Jurors hear audio at murder trial – Daily Freeman

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KINGSTON, NY – Jurors in Corey Smith’s murder trial heard an audio recording on Monday that prosecutors said captured the sounds of gunfire and a woman shouted “Corey, no! Corey, no! as Ashley Dixon was shot in the Stuyvesant Charter apartments last year.

To a Freeman reporter, court officers and family members watching the proceedings on closed-circuit television in another part of the courthouse, the sound was largely unintelligible, with listeners only being able to hear this. which sounded like a loud bang and a lot of muffled sounds.

But in his opening statement to jurors on Thursday, Senior Assistant Prosecutor Gerard Van Loan told jurors they would hear three shots on the tape and hear Dixon’s girlfriend Janai Lawrence screaming ” Corey, no! As Smith, 36, fired his .40 caliber semi-automatic handgun at Dixon’s, hitting him in the neck, chest and arm.

On Monday, Senior Deputy District Attorney Gerard Van Loan said it was not clear whether Lawrence, who prosecutors said was an eyewitness to the shooting, would take the witness stand.

Lawrence was among those on the witness list and in his opening statements to the jury, Van Loan told jurors that Lawrence would testify that she drove Smith to the Stuyvesant Charter Apartments to meet Dixon, 31, and watched a few yards only Smith shot Dixon. Jurors were shown photos of what prosecutors said was Lawrence’s Mercedes Benz in the apartment complex on Thursday.

However, she has yet to appear on the witness stand and, following a conference with the judge on Monday, court proceedings were adjourned until 1 p.m. on Tuesday, with the judge telling jurors that “the matter is still in the hands of the people “but following” legal questions “, the proceedings of the day had to end.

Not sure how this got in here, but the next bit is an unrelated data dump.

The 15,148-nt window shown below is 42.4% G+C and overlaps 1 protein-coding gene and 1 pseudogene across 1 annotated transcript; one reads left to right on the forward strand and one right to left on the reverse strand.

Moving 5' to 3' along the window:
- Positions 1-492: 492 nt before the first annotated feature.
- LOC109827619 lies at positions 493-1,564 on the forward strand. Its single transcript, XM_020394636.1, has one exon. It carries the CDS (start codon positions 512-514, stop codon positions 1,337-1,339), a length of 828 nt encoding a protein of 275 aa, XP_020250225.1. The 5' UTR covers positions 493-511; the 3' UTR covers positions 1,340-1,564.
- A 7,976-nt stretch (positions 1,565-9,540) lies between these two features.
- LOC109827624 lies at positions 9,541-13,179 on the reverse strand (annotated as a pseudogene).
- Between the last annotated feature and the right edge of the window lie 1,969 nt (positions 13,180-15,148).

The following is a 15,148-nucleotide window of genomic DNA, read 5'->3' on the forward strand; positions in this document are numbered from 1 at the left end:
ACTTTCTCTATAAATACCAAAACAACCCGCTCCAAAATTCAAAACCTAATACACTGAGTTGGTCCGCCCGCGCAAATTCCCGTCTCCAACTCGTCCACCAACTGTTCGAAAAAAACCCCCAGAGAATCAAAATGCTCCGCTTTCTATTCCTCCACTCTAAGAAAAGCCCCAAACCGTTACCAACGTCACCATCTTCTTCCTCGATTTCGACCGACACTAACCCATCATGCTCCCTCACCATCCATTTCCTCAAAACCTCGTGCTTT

Van Loan declined to comment on these pending legal issues.

When asked if Lawrence would appear on the witness stand on Tuesday, Van Loan shrugged and said “that remains to be seen”.

Dixon was shot and killed three times around 7.20 p.m. on February 11, 2020, near the 46 Sheehan Court apartment complex. He was pronounced dead shortly after at the HealthAlliance at the Hudson Valley Broadway Campus. On Friday, the medical examiner who performed the autopsy said Dixon was hit once in the left arm, once by a bullet that penetrated his neck, came out and tucked into the top of his right arm, and once to his chest by a bullet that fractured his ribs and punctured his esophagus and aorta before lodging in the left side of his chest.

Prosecutors have previously claimed that Smith was a member of the G-Shine subset of the Bloods street gang and Dixon was a member of the Sex, Money, Murder subset of the Bloods. They said Smith shot Dixon following a series of phone calls earlier today on February 11, 2020, including one that involved an “heated argument” about 30 minutes before the shooting, as Dixon had become a handicap for the gang.

William T. Martin, Smith’s attorney, has denied Smith’s involvement in a gang and so far prosecutors have made no mention of possible gang connections.

On Monday, State Police Senior Investigator Brian Salmon said he analyzed Smith’s Dodge Durango “infotainment system” and discovered that the vehicle was parked in the Styvestant Charter Apartments at the time. where Dixon was shot. He also identified a series of call logs taken from the car’s infotainment system.

State Police investigator David Meyers said Monday that Smith was driving this Dodge Durango the next day when he was arrested in New York.

Meyers said he was part of a contingent of police vehicles that arrested Smith around 4:30 p.m. on February 12, 2020. He said when he approached Smith, who had previously been arrested and was seated in the back of a police vehicle, Smith asked “is this an arrest warrant?” “

When questioned by Van Loan, Meyers said Smith’s question was spontaneous and did not answer any questions put to him, and said Smith asked the question “as soon as I got in the vehicle.”

During a preliminary hearing, Meyers said the only time he heard the term “body warrant” was in connection with a homicide or murder. However, he offered no such testimony on Monday. Meyers resisted Martin’s efforts during cross-examination, however, to say that a body warrant was just another way of saying arrest warrant.

Testimony at the trial will resume at 1 p.m. Tuesday at the Ulster County Courthouse.


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